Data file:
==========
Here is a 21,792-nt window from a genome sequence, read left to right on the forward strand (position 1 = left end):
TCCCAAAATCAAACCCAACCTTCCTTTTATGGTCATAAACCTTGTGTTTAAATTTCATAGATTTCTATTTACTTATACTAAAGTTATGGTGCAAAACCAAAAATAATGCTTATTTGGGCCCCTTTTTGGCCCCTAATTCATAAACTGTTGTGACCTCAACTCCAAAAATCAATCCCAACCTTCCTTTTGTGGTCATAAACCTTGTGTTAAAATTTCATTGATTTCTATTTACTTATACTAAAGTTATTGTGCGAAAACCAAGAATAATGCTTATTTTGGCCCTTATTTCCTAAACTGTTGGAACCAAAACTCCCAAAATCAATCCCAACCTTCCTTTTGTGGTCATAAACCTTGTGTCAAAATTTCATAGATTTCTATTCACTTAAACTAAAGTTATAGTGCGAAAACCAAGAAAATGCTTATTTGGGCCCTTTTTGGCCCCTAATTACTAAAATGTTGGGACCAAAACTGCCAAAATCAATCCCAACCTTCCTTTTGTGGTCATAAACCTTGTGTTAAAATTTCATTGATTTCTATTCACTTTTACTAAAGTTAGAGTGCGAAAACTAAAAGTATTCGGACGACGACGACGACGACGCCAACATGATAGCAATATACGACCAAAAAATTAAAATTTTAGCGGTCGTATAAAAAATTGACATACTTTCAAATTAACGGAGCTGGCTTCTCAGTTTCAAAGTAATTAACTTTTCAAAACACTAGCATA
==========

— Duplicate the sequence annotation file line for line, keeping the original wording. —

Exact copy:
Here is a 21,792-nt window from a genome sequence, read left to right on the forward strand (position 1 = left end):
TCCCAAAATCAAACCCAACCTTCCTTTTATGGTCATAAACCTTGTGTTTAAATTTCATAGATTTCTATTTACTTATACTAAAGTTATGGTGCAAAACCAAAAATAATGCTTATTTGGGCCCCTTTTTGGCCCCTAATTCATAAACTGTTGTGACCTCAACTCCAAAAATCAATCCCAACCTTCCTTTTGTGGTCATAAACCTTGTGTTAAAATTTCATTGATTTCTATTTACTTATACTAAAGTTATTGTGCGAAAACCAAGAATAATGCTTATTTTGGCCCTTATTTCCTAAACTGTTGGAACCAAAACTCCCAAAATCAATCCCAACCTTCCTTTTGTGGTCATAAACCTTGTGTCAAAATTTCATAGATTTCTATTCACTTAAACTAAAGTTATAGTGCGAAAACCAAGAAAATGCTTATTTGGGCCCTTTTTGGCCCCTAATTACTAAAATGTTGGGACCAAAACTGCCAAAATCAATCCCAACCTTCCTTTTGTGGTCATAAACCTTGTGTTAAAATTTCATTGATTTCTATTCACTTTTACTAAAGTTAGAGTGCGAAAACTAAAAGTATTCGGACGACGACGACGACGACGCCAACATGATAGCAATATACGACCAAAAAATTAAAATTTTAGCGGTCGTATAAAAAATTGACATACTTTCAAATTAACGGAGCTGGCTTCTCAGTTTCAAAGTAATTAACTTTTCAAAACACTAGCATA